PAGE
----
The U.S. dollar dipped against a currency basket on Tuesday amid expectations the Federal Reserve will hold off on raising rates this year due to weakness in global growth, while the pound crept higher before Britain’s parliamentary vote on its Brexit deal.
Fears of a sharp global slowdown this year have risen in recent weeks, as the effect of last year’s U.S. tax cuts is set to fade and the trade war with China is set to escalate. That may at least slow the pace at which the Fed tightens monetary policy, or even stop it altogether.
Interest rate futures markets are pricing in no further U.S. rate hikes in 2019.
The futures contract on the U.S. dollar index, which measures the greenback’s strength against a basket of six major currencies, was at 95.21 by 03:06 AM ET (08:06 AM GMT) after edging down to 95.06 overnight. It had hit a three-month low of 94.79 last week.
“There is a strong dislike for the dollar given Fed expectations, but at the same time there is not a compelling replacement,” said Sim Moh Siong, currency strategist at Bank of Singapore. “Over the next 6-12 months, the dollar should trend lower.”
Fed Chairman Jerome Powell said last week the U.S. central bank has the ability to be patient on monetary policy given that inflation remains stable.
The pound briefly rose back above the 1.29 level ahead of a vote on the government’s Brexit deal with the EU in the British parliament.
GBP/USD was up 0.17% to 1.2881 after rising as high as 1.2916 earlier, while EUR/GBPslipped 0.13% to 0.8902.
British Prime Minister Theresa May must win a vote in parliament later on Tuesday to get her Brexit deal approved or risk a chaotic exit for Britain from the European Union. The numbers are not in May’s favor and her chances of winning the vote look extremely slim. May needs to secure 318 votes to win.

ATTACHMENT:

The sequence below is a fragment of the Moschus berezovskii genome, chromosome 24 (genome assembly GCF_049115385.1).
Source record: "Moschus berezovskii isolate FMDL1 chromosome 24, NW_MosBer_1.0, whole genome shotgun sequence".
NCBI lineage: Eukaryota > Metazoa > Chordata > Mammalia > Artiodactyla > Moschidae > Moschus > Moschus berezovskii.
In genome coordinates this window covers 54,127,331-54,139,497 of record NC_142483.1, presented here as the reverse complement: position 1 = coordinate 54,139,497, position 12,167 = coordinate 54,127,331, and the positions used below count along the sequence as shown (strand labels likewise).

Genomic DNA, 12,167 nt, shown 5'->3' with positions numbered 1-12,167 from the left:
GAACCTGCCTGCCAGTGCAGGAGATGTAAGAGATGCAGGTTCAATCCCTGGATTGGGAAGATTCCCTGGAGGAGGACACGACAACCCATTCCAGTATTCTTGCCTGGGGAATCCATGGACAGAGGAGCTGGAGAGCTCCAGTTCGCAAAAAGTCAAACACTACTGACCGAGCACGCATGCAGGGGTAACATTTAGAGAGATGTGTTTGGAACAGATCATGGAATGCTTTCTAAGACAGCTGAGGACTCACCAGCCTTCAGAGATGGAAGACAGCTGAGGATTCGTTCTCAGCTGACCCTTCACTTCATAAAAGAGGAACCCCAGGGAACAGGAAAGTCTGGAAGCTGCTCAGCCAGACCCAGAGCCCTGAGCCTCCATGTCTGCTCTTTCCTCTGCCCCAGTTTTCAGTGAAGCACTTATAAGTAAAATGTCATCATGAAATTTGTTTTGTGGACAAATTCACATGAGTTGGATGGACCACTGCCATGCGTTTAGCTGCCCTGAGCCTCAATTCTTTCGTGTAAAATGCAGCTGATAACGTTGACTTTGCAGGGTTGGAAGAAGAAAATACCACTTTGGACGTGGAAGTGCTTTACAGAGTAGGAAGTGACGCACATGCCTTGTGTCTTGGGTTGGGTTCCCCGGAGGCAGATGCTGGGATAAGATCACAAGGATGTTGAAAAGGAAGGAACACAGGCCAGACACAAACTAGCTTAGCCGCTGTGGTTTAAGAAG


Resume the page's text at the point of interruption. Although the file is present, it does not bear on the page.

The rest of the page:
“Interestingly, speculators have been betting that this outcome could lead to a possible delay to Brexit from 29 March to July (after the EU Parliament elections in May) to allow for fresh elections or a second referendum,” Philip Wee, currency strategist at DBS, said in a note.
But other analysts expect the pound will take a major beating if May loses the vote by a wide margin.
“Losing by 100 or more votes is a major defeat but there’s some talk that she could lose by 200 votes. A major loss will lead to a knee jerk decline in GBP that could take GBP/USD below 1.25 and EUR/GBP above 91 cents,” said Kathy Lien, managing director of currency strategy at BK Asset Management in a note.
The euro was holding steady against the U.S. currency, with EUR/USD changing hands at 1.1469.
Elsewhere, the Australian and New Zealand dollars, both considered proxies for global risk appetite, strengthened, having recovered from Monday’s lows.
Sentiment was aided by a fresh round of commitments from Chinese policymakers to stimulate their economy though fiscal and monetary steps.
The Aussie dollar has stabilized above the $0.72 level and most analysts think it points to Chinese growth likely bottoming out in the next few quarters. Given the sharp slowdown in economic activity and the negative impact of the U.S.-Sino trade dispute on the Chinese economy, analysts are hopeful that leaders of the two countries will reach a comprehensive trade deal in the coming weeks.
Trade tensions between the world’s two largest economies had rattled financial markets for most of last year./investing.com